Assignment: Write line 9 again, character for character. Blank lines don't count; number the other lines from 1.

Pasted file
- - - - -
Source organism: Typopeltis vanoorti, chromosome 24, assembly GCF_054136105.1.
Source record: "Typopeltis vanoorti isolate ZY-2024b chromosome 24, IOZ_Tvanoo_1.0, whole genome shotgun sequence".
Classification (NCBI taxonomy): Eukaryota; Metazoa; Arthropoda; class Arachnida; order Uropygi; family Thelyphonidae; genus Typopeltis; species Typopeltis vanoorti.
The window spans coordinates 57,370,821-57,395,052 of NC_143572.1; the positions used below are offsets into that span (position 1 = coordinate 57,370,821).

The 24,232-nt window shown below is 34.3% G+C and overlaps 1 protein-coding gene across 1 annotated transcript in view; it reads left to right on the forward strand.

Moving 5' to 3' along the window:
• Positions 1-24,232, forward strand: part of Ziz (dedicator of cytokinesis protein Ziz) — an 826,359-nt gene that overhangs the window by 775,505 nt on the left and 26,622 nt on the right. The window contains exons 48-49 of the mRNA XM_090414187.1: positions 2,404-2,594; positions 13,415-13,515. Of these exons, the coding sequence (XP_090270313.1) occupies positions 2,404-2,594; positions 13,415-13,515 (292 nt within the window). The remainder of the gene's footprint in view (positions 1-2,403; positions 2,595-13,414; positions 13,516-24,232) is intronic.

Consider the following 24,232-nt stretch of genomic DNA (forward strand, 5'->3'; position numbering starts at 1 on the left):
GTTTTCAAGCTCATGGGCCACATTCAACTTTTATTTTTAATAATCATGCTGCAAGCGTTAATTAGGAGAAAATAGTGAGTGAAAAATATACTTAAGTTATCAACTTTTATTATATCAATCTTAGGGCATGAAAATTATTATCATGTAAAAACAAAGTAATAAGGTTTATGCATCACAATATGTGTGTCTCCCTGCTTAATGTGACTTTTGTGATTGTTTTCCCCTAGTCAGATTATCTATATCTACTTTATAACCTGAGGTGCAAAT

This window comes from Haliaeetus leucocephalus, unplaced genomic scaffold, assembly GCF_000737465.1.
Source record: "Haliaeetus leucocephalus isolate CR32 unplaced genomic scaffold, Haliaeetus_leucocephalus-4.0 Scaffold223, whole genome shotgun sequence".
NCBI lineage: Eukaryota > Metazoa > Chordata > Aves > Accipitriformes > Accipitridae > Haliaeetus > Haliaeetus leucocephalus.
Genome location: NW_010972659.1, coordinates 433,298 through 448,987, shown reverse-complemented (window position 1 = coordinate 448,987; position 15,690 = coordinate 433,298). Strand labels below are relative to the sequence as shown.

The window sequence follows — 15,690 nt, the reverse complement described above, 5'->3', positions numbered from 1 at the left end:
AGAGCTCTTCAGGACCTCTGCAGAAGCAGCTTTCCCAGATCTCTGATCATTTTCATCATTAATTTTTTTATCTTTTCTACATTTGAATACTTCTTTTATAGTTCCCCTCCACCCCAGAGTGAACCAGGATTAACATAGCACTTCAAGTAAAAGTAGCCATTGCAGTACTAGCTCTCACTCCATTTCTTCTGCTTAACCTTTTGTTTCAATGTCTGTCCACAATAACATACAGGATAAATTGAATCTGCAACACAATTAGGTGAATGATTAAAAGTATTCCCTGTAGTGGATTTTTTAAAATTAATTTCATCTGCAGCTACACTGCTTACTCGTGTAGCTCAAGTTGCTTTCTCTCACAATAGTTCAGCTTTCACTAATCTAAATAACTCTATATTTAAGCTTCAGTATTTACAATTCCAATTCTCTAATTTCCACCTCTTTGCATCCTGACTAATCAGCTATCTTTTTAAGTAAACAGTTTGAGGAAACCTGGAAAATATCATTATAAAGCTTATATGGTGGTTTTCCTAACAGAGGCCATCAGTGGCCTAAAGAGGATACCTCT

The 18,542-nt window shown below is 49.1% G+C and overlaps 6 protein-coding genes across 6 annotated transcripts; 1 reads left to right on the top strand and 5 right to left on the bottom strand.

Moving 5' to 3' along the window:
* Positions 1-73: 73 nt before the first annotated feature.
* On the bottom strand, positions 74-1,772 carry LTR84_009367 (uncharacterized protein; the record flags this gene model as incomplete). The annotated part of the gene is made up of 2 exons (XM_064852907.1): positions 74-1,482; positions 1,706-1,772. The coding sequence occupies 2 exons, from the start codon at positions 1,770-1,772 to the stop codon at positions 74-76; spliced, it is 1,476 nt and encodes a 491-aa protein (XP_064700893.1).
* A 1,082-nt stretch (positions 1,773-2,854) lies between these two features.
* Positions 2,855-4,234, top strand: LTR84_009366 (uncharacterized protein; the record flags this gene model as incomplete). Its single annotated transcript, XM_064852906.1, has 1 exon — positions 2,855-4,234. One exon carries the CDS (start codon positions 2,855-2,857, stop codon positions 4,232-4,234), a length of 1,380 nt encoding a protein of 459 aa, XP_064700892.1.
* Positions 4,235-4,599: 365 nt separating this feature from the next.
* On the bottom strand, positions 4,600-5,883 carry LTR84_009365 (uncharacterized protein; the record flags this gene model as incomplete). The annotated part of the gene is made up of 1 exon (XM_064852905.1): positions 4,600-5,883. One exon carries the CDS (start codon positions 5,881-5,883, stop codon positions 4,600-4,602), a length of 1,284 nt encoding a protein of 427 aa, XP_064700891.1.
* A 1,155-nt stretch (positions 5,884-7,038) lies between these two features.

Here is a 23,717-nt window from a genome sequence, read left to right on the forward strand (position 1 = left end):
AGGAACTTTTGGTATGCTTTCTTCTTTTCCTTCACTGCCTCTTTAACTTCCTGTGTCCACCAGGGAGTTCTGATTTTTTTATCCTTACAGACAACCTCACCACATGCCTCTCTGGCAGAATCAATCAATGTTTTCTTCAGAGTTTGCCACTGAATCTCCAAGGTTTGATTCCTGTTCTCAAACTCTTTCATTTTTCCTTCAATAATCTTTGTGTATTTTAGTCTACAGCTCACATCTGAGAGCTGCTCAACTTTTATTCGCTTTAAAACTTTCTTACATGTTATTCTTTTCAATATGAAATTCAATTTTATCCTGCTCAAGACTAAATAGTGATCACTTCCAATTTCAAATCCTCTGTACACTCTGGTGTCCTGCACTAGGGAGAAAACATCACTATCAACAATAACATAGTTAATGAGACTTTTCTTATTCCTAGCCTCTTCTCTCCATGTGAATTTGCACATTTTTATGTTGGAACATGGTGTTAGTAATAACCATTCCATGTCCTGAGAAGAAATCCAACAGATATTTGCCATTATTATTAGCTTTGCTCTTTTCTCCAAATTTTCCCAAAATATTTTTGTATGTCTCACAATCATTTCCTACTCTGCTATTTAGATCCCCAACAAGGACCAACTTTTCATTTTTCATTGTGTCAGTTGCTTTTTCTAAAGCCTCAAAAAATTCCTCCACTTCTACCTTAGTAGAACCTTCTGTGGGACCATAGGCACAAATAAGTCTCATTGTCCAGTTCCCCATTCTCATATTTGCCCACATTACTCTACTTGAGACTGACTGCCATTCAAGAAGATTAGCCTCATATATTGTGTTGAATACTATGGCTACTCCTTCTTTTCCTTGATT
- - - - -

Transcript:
GTTTTCAAGCTCATGGGCCACATTCAACTTTTATTTTTAATAATCATGCTGCAAGCGTTAATTAGGAGAAAATAGTGAGTGAAAAATATACTTAAGTTATCAACTTTTATTATATCAATCTTAGGGCATGAAAATTATTATCATGTAAAAACAAAGTAATAAGGTTTATGCATCACAATATGTGTGTCTCCCTGCTTAATGTGACTTTTGTGATTGTTTTCCCCTAGTCAGATTATCTATATCTACTTTATAACCTGAGGTGCAAAT